Gravity-defying dancers mark 20 years 

Project Bandaloop is a troupe known for dancing in unusual spaces — from skyscrapers to mountains. (Courtesy photo) - PROJECT BANDALOOP IS A TROUPE KNOWN FOR DANCING IN UNUSUAL SPACES — FROM SKYSCRAPERS TO MOUNTAINS. (COURTESY PHOTO)
  • Project Bandaloop is a troupe known for dancing in unusual spaces — from skyscrapers to mountains. (Courtesy photo)
  • Project Bandaloop is a troupe known for dancing in unusual spaces — from skyscrapers to mountains. (Courtesy photo)

Dancers have been leaping in the air for centuries. But what about ascending?

The Bay Area’s Project Bandaloop has been tackling gravity on a perpendicular plane for two decades, and it is celebrating its 20th anniversary with its first full-length work, “Bound(less).”

Free performances are slated for Sept. 15-18 in Oakland, and sneak previews will be held in San Francisco’s Mint Plaza next week.  

Project Bandaloop has come a long way from its humble beginnings as what Artistic Director Amelia Rudolph describes as “a bunch of nutty people trying to do something.”  

The troupe, which Rudolph coins as a “vertical dance” company, has performed on and around a variety of impressive structures, manmade and natural. Seattle’s Space Needle, New York skyscrapers, Yosemite’s El Capitan, the Norwegian fjords, the Italian Dolomites and museums and libraries all have had Bandaloop dancers hoisted alongside them, twisting and twirling in territories previously uncharted by a dance company.

A rock-climbing hike in 1989 brought Rudolph to new heights, both creatively and spiritually, sparking the concept behind Bandaloop.

“I was high on a cliff in this intense mental and physical place,” Rudolph says. “There was a heightened sense of mortality and vulnerability, but there was also a power that I took in from the world below and the space around me. I wanted to make art about that.”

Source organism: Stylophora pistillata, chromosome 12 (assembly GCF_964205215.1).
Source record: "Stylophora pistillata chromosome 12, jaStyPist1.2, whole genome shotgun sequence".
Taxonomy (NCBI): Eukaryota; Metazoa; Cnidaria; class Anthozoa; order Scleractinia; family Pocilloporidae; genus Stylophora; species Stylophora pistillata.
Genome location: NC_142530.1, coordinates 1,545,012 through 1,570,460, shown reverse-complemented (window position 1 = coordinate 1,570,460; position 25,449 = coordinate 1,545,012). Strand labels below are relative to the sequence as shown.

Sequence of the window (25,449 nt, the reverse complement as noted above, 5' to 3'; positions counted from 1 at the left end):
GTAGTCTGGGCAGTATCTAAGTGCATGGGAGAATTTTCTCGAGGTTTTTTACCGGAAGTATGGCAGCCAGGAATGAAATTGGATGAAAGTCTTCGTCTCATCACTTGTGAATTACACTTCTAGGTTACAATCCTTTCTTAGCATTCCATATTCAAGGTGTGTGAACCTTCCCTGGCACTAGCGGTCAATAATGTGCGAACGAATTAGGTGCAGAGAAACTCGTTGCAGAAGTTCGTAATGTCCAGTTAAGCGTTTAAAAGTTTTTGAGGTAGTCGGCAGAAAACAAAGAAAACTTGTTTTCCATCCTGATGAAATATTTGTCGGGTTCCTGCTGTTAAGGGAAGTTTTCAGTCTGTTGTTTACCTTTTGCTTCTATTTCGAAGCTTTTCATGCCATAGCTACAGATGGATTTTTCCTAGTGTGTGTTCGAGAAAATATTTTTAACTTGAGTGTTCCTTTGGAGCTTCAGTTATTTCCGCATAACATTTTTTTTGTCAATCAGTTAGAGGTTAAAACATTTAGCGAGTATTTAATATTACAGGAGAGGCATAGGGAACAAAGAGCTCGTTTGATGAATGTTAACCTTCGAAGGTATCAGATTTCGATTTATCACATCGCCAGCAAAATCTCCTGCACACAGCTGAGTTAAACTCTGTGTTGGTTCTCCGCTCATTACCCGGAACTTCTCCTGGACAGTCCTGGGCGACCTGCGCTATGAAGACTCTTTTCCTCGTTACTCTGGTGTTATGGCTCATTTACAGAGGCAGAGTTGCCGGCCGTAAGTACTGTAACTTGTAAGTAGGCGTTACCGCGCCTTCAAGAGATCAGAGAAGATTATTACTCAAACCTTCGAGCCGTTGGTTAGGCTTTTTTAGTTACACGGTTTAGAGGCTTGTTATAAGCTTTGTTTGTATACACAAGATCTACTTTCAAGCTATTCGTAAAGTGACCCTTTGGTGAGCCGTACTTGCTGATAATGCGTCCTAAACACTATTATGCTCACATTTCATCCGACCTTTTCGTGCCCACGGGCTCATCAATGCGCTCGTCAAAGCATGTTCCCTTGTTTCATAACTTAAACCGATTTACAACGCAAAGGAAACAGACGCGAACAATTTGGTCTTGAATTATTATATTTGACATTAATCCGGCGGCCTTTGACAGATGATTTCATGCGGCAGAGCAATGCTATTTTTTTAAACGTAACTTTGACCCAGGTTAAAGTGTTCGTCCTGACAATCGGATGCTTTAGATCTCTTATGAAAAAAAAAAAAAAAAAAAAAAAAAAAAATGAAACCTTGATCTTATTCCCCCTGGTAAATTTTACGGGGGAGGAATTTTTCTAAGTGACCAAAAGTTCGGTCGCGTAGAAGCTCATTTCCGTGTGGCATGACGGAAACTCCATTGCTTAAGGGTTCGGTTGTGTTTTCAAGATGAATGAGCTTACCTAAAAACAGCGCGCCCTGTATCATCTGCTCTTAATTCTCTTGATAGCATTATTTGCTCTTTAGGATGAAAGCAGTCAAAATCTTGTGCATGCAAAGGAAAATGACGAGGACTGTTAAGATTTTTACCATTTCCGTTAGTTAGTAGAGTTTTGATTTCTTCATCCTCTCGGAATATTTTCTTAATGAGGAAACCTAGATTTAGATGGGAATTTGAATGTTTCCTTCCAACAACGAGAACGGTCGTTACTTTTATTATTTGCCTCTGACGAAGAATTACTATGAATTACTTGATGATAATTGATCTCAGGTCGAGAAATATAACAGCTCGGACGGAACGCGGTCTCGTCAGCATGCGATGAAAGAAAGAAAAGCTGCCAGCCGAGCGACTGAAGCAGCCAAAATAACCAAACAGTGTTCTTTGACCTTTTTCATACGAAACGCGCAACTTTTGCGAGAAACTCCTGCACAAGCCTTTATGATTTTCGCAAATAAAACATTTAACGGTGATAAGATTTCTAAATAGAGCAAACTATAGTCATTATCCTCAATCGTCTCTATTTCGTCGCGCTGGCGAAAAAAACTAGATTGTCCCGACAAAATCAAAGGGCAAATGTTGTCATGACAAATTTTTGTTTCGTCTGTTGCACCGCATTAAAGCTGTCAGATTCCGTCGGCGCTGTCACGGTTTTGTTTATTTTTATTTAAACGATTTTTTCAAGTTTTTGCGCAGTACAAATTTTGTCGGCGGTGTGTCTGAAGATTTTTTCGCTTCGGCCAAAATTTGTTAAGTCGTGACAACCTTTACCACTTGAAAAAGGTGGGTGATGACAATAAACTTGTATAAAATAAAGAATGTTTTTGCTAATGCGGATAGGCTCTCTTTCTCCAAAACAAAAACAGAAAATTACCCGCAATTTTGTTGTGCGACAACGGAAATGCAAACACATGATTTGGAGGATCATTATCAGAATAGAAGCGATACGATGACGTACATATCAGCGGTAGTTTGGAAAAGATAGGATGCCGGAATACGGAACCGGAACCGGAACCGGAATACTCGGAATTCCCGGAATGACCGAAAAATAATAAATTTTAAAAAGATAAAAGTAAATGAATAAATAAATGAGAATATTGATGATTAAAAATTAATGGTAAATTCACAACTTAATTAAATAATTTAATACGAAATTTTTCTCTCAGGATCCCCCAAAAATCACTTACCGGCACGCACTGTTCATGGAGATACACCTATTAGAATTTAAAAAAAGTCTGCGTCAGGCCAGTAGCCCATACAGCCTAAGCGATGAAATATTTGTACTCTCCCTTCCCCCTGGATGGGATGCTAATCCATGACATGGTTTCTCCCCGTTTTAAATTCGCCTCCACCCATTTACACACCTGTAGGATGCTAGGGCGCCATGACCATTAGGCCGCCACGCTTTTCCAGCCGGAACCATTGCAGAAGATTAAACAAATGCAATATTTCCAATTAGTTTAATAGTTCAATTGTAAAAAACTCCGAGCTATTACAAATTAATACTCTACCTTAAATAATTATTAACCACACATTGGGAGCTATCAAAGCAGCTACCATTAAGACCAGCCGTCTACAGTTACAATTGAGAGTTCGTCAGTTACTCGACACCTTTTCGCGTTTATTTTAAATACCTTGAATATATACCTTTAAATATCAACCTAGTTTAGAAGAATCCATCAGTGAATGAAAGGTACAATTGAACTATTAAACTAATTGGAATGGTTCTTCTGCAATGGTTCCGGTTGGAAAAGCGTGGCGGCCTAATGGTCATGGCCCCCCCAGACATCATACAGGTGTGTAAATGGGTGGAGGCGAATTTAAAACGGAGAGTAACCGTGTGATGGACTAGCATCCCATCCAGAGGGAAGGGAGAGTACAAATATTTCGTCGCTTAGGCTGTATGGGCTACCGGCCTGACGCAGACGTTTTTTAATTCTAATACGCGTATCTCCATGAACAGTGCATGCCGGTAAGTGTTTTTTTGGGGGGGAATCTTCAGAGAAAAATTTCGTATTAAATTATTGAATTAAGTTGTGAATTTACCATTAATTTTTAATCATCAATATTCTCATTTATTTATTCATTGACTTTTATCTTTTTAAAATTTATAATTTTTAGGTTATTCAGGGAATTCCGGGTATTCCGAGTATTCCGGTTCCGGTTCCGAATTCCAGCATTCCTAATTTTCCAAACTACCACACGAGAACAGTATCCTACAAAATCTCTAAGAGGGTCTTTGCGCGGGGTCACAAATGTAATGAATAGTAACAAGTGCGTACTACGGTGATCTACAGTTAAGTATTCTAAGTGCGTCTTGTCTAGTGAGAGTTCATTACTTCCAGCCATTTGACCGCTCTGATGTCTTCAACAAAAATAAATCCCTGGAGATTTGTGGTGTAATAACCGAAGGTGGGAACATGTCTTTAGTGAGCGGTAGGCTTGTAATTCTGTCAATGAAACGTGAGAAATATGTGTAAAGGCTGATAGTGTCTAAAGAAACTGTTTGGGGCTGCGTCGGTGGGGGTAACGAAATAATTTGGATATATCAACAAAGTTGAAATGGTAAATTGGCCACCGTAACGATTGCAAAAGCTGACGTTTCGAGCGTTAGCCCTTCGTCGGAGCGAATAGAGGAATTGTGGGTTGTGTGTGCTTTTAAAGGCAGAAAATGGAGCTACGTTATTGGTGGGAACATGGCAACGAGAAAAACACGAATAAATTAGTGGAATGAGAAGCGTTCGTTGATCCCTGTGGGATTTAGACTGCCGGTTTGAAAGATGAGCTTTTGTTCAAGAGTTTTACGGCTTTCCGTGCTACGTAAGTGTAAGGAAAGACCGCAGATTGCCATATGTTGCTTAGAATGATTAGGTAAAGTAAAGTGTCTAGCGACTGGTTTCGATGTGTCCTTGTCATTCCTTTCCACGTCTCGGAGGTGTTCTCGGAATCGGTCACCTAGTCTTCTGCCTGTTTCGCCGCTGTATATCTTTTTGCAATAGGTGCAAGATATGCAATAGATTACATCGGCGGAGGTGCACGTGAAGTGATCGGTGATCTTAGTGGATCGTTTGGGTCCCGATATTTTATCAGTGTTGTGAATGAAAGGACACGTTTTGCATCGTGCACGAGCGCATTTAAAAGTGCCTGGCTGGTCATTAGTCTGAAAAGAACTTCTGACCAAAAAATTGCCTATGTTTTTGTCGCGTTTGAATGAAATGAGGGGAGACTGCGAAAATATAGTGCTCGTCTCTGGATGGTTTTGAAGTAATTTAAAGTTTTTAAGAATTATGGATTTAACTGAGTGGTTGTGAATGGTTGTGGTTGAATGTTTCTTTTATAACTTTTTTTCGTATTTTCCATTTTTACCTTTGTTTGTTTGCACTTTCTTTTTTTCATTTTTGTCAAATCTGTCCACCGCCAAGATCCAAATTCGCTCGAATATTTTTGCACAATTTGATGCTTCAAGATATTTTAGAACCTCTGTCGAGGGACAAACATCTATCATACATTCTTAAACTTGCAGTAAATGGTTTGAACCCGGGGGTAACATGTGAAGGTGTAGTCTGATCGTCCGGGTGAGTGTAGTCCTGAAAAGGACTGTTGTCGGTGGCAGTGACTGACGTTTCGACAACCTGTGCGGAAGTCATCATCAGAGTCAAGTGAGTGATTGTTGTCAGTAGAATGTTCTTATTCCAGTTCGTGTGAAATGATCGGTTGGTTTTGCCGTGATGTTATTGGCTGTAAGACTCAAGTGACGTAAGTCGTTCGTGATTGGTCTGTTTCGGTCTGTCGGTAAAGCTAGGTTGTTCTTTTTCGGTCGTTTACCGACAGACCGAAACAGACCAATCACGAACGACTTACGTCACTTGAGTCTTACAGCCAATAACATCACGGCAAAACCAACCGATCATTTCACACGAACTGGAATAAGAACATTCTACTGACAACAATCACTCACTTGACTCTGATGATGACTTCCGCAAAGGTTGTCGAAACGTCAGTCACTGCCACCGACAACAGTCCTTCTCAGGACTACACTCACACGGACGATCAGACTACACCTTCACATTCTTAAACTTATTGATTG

A formally trained dancer as well as a rock climber, Rudolph says she “unlearned” aspects of her studies in order to move closer to her personal choreographic vision.

Holding degrees in comparative religious studies, particularly in Eastern religions, Rudolph’s interest in the essence of ritual and its spiritual resonance influences her work and its execution.

Bandaloop’s performances are often free in public spaces, or in humble structures where passers-by can easily see them. Rudolph believes in providing access to art, and hopes Bandaloop’s work may give pause.

“It’s about bringing some magic and mystery, and dare I say, something a little sacred to a mundane space,” Rudolph says.  “At our best I hope we’re doing that. It’s about changing people’s perspectives, celebrating their spaces, and making them question their assumptions about what dance and gravity can look like.”

“Bound(less)” features text, props and costumes, including one single dress worn by three dancers. The commissioned music is composed by Dana Leong and performed by his ensemble.  


Presented by Project Bandaloop

Great Wall, Grand Avenue and Broadway, Oakland
When: 8:30 p.m. Sept. 15-17
Tickets: Free, but seats available for $35 from

Note: Excerpts will be presented in free shows at 12:30 p.m. Thursday and 5 p.m. Sept. 9 in Mint Plaza, Fifth Street between Market and Mission streets, San Francisco.

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Lauren Gallagher

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